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People discuss the moral dilemmas of trying to always be ethically correct in today's world

The practice of questioning everything we consume—whether they have questionable origins or a history of abuse or animal rights infringement, etc—can be a serious emotional burden.

People discuss the moral dilemmas of trying to always be ethically correct in today's world
Image source: Tumblr/rubyvroom

Today's generation is growing up to be much more conscious of their consumer decisions than a majority of those who walked the Earth before them. While their increased sense of morality makes them steer clear of things that have questionable origins or a history of abuse or animal rights infringement, the practice of questioning everything they consume can be a serious emotional burden. Two Tumblr users discussed this moral dilemma in a now-viral post that addressed the mental fatigue of identifying and opposing the evils—both hidden and otherwise—of the world.




The intense conversation began when user rubyvroom posed a series of questions pertaining to modern morality and the ethics of everything from choosing where to eat to what we watch. "Can I watch a great film knowing the actresses in it were terrorized and mistreated the entire time? Can I watch a football game knowing that the players are getting brain injuries right before my eyes? Can I listen to my favorite albums anymore knowing that the singers were all beating their wives in between studio sessions? Can I eat at the new fancy taco place knowing when the building that used to be there got bulldozed eight families got kicked out of their homes so they could be replaced with condos and a chain restaurant?" they asked.

"Can I wear the affordable clothes I bought downtown that were probably assembled in a sweatshop with child labor? Can I eat quinoa? Can I eat this burger? Can I drink this bottled water? Can I buy a car and drive to work because I'm sick of taking an hour each way on the subway? Whose bones do I stand on? Whose bones am I standing on right now?" the user added. While rubyvroom's questions struck a chord with everyone who's been trying to be more conscious of their actions and decisions, another user by the name surelytomorrow pointed out that this pattern of overthinking every decision can be anything but good in the long run.



"On one hand, it's a privilege to be able to choose to acknowledge these horrors or not–we're going to acknowledge that privilege. On the other hand, I once attended a lecture by the explorer-conservationist Jacques-Yves Cousteau's daughter and son and they had a lot of opinions about what we could do to help the environment and the ocean. I talked about how in my country, we have to drink bottled water because it's a desert and there's only saltwater all around, but we're contributing to pollution and all of these things..." they wrote.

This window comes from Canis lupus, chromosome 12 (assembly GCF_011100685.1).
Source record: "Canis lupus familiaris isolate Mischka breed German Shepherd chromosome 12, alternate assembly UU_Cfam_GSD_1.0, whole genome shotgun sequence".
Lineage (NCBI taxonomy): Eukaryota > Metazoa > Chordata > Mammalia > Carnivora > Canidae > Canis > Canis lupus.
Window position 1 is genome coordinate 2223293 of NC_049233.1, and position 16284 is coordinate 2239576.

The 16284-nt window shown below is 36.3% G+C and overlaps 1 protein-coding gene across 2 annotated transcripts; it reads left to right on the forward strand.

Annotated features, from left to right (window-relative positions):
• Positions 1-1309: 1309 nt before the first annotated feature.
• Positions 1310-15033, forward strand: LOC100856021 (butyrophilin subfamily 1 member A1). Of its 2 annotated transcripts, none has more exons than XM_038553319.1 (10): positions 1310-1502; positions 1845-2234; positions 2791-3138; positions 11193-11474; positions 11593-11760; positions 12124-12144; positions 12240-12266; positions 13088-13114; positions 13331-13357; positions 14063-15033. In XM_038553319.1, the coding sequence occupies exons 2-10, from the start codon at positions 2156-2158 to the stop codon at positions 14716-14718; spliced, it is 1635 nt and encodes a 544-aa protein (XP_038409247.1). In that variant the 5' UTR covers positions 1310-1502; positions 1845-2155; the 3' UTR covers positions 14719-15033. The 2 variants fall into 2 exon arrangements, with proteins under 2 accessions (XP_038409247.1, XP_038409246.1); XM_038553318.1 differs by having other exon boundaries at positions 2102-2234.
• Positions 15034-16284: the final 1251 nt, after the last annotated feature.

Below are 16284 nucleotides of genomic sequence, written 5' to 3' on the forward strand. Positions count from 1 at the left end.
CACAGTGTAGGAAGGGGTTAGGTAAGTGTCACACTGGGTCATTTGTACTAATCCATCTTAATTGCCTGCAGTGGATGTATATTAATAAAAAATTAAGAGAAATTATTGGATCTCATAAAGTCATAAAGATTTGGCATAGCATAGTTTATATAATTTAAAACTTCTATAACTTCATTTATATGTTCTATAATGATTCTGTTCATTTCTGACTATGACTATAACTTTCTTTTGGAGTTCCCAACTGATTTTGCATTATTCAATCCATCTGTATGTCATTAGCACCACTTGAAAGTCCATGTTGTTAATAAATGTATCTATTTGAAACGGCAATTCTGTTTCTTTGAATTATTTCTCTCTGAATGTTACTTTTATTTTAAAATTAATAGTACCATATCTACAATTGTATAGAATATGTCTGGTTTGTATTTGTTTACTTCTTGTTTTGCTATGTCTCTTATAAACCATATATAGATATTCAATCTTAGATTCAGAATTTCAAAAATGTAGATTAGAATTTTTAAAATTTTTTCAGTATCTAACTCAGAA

"And she looked at me and told me not to fall into the trap of 'activist guilt.' I couldn't remember the exact words, but, it was the first time I'd heard the term and it took a weight off my shoulders. We do what we can. It's so much better than giving up entirely or not doing anything at all because we can't do it perfectly. It doesn't benefit anyone in the end if we just sit around feeling guilty about every little thing in life. I'd just joined Tumblr back then, I was being exposed to way more than I'd ever been before (I was previously just into feminism and animal rights/wildlife conservation/environmentalism since I was a kid), and it was weighing on me."



"As long as humans are humans and living flawed lives—many consumed by greed—there will not be anything in this world untouched by evil. I usually avoid stuff that says it was made in China or other cheap-looking knockoffs, out of fear of them being made in sweatshops. It's exhausting. Then, I read something about how people who actually lived and worked in those would still buy this cheap stuff and how this shocked the foreigner reporting on it, but they just looked confused like, it's what they can afford and them avoiding consuming it isn't going to change the whole system from the ground-up."




"Of course, I'd still, given the choice, give my money to companies I agree with and I'll boycott what I know to support awful stuff, but I also feel no superiority over this and know now it's not as black and white or easy as I thought it was. This is the same reason that moral purity 'you can't enjoy [x] because it's problematic is such nonsense because nothing is pure. There's something bad about everything if you dig deep enough. As long as we lived in flawed human societies we've got to make the best of what they offer us. If you have the choice and means, please, do support those who do good, but also, don't beat yourself up over not living up to an unattainable ideal," the user urged. "No one can. You'll just make yourself so miserable, you either burn up and stop fighting entirely or you'll make yourself a non-productive, depressed heap just out of a bleeding heart left unchecked. You can't make a change to this world if you refuse to engage in it."

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